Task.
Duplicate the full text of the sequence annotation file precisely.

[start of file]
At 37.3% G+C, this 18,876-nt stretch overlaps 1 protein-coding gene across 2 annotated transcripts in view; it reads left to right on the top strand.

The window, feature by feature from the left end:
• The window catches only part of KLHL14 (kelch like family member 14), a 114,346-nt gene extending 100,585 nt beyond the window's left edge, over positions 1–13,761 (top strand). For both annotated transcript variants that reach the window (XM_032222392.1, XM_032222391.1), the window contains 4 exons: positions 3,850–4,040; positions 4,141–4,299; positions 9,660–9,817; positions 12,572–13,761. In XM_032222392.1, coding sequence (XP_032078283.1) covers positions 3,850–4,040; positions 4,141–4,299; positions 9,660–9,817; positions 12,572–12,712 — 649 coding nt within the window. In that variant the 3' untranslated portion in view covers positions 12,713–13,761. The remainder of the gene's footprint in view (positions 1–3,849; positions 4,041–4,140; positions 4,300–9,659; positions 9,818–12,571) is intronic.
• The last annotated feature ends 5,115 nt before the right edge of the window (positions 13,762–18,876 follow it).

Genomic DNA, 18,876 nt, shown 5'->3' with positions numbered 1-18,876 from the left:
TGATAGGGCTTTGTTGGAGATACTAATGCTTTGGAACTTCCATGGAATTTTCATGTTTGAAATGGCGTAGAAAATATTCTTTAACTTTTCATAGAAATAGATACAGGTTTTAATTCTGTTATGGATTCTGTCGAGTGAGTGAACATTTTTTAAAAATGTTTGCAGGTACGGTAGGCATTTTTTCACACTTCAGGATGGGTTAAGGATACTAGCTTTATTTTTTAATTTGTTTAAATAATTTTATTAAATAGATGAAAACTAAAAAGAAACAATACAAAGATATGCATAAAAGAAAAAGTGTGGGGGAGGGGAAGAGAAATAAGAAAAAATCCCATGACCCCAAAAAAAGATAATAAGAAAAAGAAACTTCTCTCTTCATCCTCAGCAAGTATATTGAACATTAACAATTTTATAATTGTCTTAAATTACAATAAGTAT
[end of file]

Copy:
At 37.3% G+C, this 18,876-nt stretch overlaps 1 protein-coding gene across 2 annotated transcripts in view; it reads left to right on the top strand.

The window, feature by feature from the left end:
• The window catches only part of KLHL14 (kelch like family member 14), a 114,346-nt gene extending 100,585 nt beyond the window's left edge, over positions 1–13,761 (top strand). For both annotated transcript variants that reach the window (XM_032222392.1, XM_032222391.1), the window contains 4 exons: positions 3,850–4,040; positions 4,141–4,299; positions 9,660–9,817; positions 12,572–13,761. In XM_032222392.1, coding sequence (XP_032078283.1) covers positions 3,850–4,040; positions 4,141–4,299; positions 9,660–9,817; positions 12,572–12,712 — 649 coding nt within the window. In that variant the 3' untranslated portion in view covers positions 12,713–13,761. The remainder of the gene's footprint in view (positions 1–3,849; positions 4,041–4,140; positions 4,300–9,659; positions 9,818–12,571) is intronic.
• The last annotated feature ends 5,115 nt before the right edge of the window (positions 13,762–18,876 follow it).

Genomic DNA, 18,876 nt, shown 5'->3' with positions numbered 1-18,876 from the left:
TGATAGGGCTTTGTTGGAGATACTAATGCTTTGGAACTTCCATGGAATTTTCATGTTTGAAATGGCGTAGAAAATATTCTTTAACTTTTCATAGAAATAGATACAGGTTTTAATTCTGTTATGGATTCTGTCGAGTGAGTGAACATTTTTTAAAAATGTTTGCAGGTACGGTAGGCATTTTTTCACACTTCAGGATGGGTTAAGGATACTAGCTTTATTTTTTAATTTGTTTAAATAATTTTATTAAATAGATGAAAACTAAAAAGAAACAATACAAAGATATGCATAAAAGAAAAAGTGTGGGGGAGGGGAAGAGAAATAAGAAAAAATCCCATGACCCCAAAAAAAGATAATAAGAAAAAGAAACTTCTCTCTTCATCCTCAGCAAGTATATTGAACATTAACAATTTTATAATTGTCTTAAATTACAATAAGTAT